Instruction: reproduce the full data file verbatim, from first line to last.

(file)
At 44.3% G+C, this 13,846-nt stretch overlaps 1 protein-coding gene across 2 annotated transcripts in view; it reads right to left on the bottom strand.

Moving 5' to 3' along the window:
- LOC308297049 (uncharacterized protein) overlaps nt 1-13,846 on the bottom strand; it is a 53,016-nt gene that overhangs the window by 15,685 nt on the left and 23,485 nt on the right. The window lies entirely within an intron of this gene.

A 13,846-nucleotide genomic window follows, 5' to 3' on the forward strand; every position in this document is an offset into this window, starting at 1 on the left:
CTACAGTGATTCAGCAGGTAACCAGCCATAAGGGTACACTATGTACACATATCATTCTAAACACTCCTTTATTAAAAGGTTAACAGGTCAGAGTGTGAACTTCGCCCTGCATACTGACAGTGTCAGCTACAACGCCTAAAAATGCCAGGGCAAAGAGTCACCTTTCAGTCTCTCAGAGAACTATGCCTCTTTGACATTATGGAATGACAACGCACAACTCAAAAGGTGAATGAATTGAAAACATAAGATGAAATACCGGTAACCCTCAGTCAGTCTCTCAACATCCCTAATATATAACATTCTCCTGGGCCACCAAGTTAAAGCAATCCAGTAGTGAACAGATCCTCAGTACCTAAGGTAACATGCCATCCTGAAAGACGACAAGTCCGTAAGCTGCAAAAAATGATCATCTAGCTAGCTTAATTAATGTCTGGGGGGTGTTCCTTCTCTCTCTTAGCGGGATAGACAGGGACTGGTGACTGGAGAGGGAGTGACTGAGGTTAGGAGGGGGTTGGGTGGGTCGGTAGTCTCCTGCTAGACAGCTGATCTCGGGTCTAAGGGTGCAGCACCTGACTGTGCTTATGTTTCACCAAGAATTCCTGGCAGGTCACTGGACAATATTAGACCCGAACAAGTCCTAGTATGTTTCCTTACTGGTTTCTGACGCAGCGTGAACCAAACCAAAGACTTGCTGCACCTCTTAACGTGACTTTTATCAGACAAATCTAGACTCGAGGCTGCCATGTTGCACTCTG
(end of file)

At 44.3% G+C, this 13,846-nt stretch overlaps 1 protein-coding gene across 2 annotated transcripts in view; it reads right to left on the bottom strand.

Moving 5' to 3' along the window:
- LOC308297049 (uncharacterized protein) overlaps nt 1-13,846 on the bottom strand; it is a 53,016-nt gene that overhangs the window by 15,685 nt on the left and 23,485 nt on the right. The window lies entirely within an intron of this gene.

A 13,846-nucleotide genomic window follows, 5' to 3' on the forward strand; every position in this document is an offset into this window, starting at 1 on the left:
CTACAGTGATTCAGCAGGTAACCAGCCATAAGGGTACACTATGTACACATATCATTCTAAACACTCCTTTATTAAAAGGTTAACAGGTCAGAGTGTGAACTTCGCCCTGCATACTGACAGTGTCAGCTACAACGCCTAAAAATGCCAGGGCAAAGAGTCACCTTTCAGTCTCTCAGAGAACTATGCCTCTTTGACATTATGGAATGACAACGCACAACTCAAAAGGTGAATGAATTGAAAACATAAGATGAAATACCGGTAACCCTCAGTCAGTCTCTCAACATCCCTAATATATAACATTCTCCTGGGCCACCAAGTTAAAGCAATCCAGTAGTGAACAGATCCTCAGTACCTAAGGTAACATGCCATCCTGAAAGACGACAAGTCCGTAAGCTGCAAAAAATGATCATCTAGCTAGCTTAATTAATGTCTGGGGGGTGTTCCTTCTCTCTCTTAGCGGGATAGACAGGGACTGGTGACTGGAGAGGGAGTGACTGAGGTTAGGAGGGGGTTGGGTGGGTCGGTAGTCTCCTGCTAGACAGCTGATCTCGGGTCTAAGGGTGCAGCACCTGACTGTGCTTATGTTTCACCAAGAATTCCTGGCAGGTCACTGGACAATATTAGACCCGAACAAGTCCTAGTATGTTTCCTTACTGGTTTCTGACGCAGCGTGAACCAAACCAAAGACTTGCTGCACCTCTTAACGTGACTTTTATCAGACAAATCTAGACTCGAGGCTGCCATGTTGCACTCTG